I am slightly at a loss to see why my learned
       friends are doing this.  Maybe they are shy about making
       the argument, attacking the implied terms, the agreed
       implied terms, because they quite like having them, and
       they don't want to say too much about them being narrow
       in case that is all they are left with, and at the
       breach trial they have to say in fact they're wonderful
       and involve all sorts of possibilities.  That is a
       possibility.
           It is interesting it note, though, in my learned
       friend's opening at paragraph 165, bundle {A/1/65}, we
       can perhaps turn that up.
           He says at the end:
           "... albeit, the defendant's own implied terms ..."
           Because he is not taking ownership, he is still
       saying they are ours even though he has adopted them.
           "... of wide application, namely implied duties to
       co-operate and not to prevent performance of the
       contracts."
           So he says they are "of wide application".
           So, my Lord, what he has to do is ride two horses.
       He is saying the necessary co-operation term has a wide
       application on the one hand, and then married with the
       express terms.  At the same time he is trying to say
       that it is necessary, to give commercial coherence to
       this contract, to imply a raft of other implied terms.
       So that is what is going on and that is what he needs to
       do.
           Of these, the master of the implied terms really he
       is implying is the relational contract debate to which
       I now turn.
   MR JUSTICE FRASER:  That is probably a good time to give the
       shorthand writers a break.  So we will take ten minutes
       and resume at 3.24 pm.
   (3.15 pm)
                         (A short break)
   (3.24 pm)
   MR CAVENDER:  We are going to relational contract.  The
       first point to note here is the whole purpose of
       characterising a contract as "relational" is to take
       a step towards arguing for the implication of a term of
       good faith.  We of course do not accept there is any
       real utility in this step because we do not consider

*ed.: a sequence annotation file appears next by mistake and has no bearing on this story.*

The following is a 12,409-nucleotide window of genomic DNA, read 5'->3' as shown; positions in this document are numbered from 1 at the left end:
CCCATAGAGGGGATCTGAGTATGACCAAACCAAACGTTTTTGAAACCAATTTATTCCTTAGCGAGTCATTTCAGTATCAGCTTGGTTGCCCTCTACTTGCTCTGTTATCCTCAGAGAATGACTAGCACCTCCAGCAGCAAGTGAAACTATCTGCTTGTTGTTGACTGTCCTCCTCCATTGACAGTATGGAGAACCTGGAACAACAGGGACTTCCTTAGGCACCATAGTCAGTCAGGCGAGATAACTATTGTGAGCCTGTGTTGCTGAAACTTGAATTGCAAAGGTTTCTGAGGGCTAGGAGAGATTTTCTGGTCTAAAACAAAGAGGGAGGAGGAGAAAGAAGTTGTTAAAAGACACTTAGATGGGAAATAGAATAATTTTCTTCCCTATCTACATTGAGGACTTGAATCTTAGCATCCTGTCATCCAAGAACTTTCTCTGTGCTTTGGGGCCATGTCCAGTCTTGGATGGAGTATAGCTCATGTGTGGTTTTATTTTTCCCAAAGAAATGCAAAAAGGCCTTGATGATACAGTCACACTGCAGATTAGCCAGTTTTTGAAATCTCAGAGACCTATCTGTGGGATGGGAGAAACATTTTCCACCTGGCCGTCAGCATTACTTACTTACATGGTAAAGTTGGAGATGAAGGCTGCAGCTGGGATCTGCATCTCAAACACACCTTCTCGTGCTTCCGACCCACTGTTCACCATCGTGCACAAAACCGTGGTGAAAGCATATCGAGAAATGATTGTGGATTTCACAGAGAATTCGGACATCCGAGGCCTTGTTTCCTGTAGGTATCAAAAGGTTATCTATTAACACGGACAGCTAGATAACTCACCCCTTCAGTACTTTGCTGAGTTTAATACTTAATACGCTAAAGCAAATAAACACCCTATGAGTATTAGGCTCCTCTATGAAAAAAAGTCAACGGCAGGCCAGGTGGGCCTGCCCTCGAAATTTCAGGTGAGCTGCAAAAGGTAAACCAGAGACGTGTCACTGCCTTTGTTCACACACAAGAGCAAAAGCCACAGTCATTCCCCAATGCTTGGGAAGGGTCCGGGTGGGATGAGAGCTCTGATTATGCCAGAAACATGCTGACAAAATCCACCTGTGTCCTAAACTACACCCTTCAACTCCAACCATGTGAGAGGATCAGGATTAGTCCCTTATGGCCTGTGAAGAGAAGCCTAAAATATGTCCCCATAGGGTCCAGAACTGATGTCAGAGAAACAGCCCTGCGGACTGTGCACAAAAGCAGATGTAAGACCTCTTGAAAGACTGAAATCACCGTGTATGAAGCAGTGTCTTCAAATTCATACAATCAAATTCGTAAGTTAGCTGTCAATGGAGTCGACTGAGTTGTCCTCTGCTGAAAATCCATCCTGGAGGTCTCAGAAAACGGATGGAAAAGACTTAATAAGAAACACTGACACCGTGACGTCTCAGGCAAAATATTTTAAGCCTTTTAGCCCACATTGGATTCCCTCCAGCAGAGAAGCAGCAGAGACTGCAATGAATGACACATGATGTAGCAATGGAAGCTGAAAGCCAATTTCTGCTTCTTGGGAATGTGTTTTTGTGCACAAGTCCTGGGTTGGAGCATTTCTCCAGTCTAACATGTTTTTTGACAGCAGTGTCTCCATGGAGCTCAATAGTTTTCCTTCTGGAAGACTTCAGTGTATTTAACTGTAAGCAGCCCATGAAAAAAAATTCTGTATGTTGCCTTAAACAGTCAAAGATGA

Yam Seng to add anything to the existing law, but for
       the purpose of this argument assume it to be
       a worthwhile exercise at least to investigate the
       principle.
           There are a number of problems with the argument
       this is a relational contract here.  I will list them
       and then expand on a few of them.  Firstly, it only
       applies to long-term agreements.
           Secondly, it normally applies where there is
       a lacuna or gap in a relationship.  Here there is no
       gap, there is an agency relationship and a detailed
       contract.
           Thirdly, there is a difficulty of the agreed implied
       terms and the necessary co-operation term already doing
       a good deal of the work that is said to be covered by
       this good faith term.
           Fourthly, in the terms put it would be contrary to
       the express terms of this contract.
   MR JUSTICE FRASER:  Contrary to them?
   MR CAVENDER:  Contrary to, my Lord, yes.
           And finally, it is far too wide and far too deep in
       terms of the things put forward in its wake to begin to
       be justified in Yam Seng.  We will go to Yam Seng.  If
       you remember, there was this debate about good faith, a
       very interesting discussion about it.  But in the final
       analysis Mr Justice Leggatt implied two very narrow
       implied terms based on honesty, so he rejected anything
       wider.
           What we see here, standing back from it, is my
       learned friend saying relational, relational, Yam Seng.
       He then lists a whole number of incidents, he says, of
       that.  And then he has his 21 implied terms he says are
       justified by reference to it.  So just bear in mind that
       is the structure of it.
   MR JUSTICE FRASER:  He may or may not be right about any or
       all or none of them, but whether a contract is
       relational or not doesn't necessarily require the
       implication of all 21 of those terms.  It is the
       characterisation of the contractual relationship, isn't
       it?
   MR CAVENDER:  Yes.  And even if it is relational, it doesn't
       necessarily mean you imply any term at all, let alone
       a good faith one.  What it is is -- what certain cases